Around 2.3 to 2.2 billion years ago, the Earth experienced a geological lull, almost like a mid-life crisis, which saw an almost complete shutdown of continental magmatism. The lull in rock-forming activities took place during the Palaeoproterozoic geologic era.
The Palaeoproterozoic geologic era was a much simpler time for our planet. This is when the Earth's atmosphere began getting the very first hint of oxygen and our planet's very first supercontinent Nuna was in the process of beginning to be formed. However, it is still unclear as to what caused the Earth's geological lull and what impact the phase may have had over our planet's geological evolution.
According to a new study that backs the theory that the Earth experienced a geological slowdown, the Earth's so-called mid-life crisis "profoundly shaped" our planet's geological record to date. According to the new research, the number of volcano eruptions, tectonic plate movements and more slowed down during this period.
"Our research shows a bona fide gap in the Palaeoproterozoioc geologic record, with not only a slowing down of the number of volcanoes erupting during this time, but also a slow-down in sedimentation and a noticeable lull in tectonic plate movement," the lead researcher of the study, Dr. Christopher Spencer from the School of Earth and Planetary Sciences at Curtin University, said in a statement.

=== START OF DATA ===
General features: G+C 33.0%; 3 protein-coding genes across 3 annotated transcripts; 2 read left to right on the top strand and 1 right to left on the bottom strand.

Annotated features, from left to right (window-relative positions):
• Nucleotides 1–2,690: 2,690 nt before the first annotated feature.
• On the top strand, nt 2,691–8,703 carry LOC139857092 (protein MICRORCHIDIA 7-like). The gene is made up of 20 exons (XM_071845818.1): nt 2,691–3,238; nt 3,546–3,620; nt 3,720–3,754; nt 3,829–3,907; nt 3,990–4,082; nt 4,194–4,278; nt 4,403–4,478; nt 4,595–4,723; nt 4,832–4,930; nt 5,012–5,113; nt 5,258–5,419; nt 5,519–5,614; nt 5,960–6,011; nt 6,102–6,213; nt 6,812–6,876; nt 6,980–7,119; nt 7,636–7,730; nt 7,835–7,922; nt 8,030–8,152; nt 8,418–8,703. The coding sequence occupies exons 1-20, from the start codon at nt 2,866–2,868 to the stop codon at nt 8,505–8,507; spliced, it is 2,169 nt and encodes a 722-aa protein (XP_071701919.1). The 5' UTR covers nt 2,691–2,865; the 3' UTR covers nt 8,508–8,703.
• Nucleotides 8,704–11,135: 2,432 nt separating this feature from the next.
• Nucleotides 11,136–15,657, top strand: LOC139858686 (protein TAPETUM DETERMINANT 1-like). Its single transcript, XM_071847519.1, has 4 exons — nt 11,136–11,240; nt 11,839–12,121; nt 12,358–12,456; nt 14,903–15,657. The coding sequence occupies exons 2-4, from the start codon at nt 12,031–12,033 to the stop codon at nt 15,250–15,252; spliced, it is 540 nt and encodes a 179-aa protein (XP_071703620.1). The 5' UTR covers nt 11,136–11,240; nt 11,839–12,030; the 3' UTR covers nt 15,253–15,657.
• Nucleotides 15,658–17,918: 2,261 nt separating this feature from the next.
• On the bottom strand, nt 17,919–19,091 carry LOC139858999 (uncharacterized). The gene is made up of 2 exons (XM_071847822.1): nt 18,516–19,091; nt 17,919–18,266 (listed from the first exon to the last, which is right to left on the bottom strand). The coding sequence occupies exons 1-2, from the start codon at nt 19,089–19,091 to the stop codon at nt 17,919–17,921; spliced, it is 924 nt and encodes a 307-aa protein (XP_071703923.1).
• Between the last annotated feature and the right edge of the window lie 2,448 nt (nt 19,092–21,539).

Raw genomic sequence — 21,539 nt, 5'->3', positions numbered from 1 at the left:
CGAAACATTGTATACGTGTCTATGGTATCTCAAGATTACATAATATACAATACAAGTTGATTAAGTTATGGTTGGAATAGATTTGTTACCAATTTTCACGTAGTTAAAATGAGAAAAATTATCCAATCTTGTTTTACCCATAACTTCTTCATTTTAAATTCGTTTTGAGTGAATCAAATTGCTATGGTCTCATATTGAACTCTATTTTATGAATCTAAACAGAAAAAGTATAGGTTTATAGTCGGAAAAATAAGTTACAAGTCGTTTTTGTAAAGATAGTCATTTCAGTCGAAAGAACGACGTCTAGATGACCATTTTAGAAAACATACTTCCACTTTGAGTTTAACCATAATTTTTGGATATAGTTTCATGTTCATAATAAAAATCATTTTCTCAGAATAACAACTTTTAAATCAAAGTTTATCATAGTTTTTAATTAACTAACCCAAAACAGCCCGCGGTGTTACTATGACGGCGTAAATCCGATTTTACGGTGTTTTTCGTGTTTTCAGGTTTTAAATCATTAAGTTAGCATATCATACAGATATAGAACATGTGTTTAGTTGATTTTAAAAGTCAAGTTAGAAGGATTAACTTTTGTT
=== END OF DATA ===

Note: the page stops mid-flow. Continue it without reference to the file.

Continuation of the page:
"The early Paleoproterozoic was a significant time in Earth history. It was at this time when the atmosphere got its first whiff of oxygen and also the first global glaciation event," Dr. Spencer added. "But this was also a period where other geologic processes effectively shut down. It's almost as if the Earth experienced a mid-life crisis."
The research gathered massive amounts of geological data and involved the analysis of rocks from Western Australia's Stirling Ranges, China, Northern Canada and Southern Africa.
"The more rocks and data we collected the clearer it is that there is very little preserved record for this period," Dr. Spencer said.
According to the study's lead scientist, the Earth's mantle was once much hotter than it is at present. However, the mantle cooled over time, thanks to volcanoes, which eventually led to a slowing down of geological processes. The new study indicates that this steady slowdown led to "dramatic geological changes".
"This 'dormant' period lasted around 100 million years and signalled what we believe was a shift from 'ancient-style' tectonics to 'modern-style' tectonics more akin to those operating in the present day," Dr. Spencer said. "Following this dormant period Earth's geology started to 'wake-up' again around 2.2 to 2.0 billion years ago with a 'flare-up' of volcanic activity and a shift in the composition of the continental crust."
This unusually dormant phase in the Earth's history likely indicates a significant impact in our planet's tectonic movements. The new research could likely refuel the debate over how the Earth's continents formed.
The new research has been published in the journal Nature Geoscience.